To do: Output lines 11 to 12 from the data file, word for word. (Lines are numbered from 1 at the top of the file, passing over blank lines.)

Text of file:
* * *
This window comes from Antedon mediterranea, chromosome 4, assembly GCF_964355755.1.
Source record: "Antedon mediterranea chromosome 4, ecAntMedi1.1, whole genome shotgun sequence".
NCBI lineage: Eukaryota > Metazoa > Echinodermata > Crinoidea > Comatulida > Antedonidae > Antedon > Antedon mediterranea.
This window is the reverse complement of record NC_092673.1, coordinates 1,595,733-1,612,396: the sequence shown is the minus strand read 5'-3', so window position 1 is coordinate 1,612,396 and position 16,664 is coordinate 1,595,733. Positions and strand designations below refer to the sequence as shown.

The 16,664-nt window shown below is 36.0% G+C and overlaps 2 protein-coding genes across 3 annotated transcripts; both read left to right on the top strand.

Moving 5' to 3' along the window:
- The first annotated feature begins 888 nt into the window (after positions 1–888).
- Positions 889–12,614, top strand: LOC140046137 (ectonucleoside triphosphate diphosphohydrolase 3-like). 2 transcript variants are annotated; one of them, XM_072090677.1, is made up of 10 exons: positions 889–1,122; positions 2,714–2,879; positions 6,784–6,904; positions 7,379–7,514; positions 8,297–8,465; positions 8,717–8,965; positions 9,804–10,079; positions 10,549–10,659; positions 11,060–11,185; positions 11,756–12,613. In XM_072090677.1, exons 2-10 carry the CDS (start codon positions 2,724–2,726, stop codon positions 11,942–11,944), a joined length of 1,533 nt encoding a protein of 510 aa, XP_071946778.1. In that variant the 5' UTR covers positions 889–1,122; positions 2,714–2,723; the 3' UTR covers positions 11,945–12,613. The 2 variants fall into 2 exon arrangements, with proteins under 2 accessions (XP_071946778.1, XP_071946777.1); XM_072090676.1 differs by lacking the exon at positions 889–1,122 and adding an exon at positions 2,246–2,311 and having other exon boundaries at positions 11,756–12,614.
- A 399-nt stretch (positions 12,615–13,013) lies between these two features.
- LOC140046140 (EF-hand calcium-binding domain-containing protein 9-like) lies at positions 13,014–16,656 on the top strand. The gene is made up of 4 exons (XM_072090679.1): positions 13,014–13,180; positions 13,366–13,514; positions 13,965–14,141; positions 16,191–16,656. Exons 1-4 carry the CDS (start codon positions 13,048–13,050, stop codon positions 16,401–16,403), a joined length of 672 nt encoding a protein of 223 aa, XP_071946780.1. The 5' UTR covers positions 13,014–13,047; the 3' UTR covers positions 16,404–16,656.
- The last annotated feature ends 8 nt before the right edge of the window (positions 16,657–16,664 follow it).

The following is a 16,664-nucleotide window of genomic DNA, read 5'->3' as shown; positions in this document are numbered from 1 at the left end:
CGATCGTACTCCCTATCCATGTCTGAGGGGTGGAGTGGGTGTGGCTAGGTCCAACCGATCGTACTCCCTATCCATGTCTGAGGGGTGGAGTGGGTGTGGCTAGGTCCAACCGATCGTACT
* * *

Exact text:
- The last annotated feature ends 8 nt before the right edge of the window (positions 16,657–16,664 follow it).

The following is a 16,664-nucleotide window of genomic DNA, read 5'->3' as shown; positions in this document are numbered from 1 at the left end: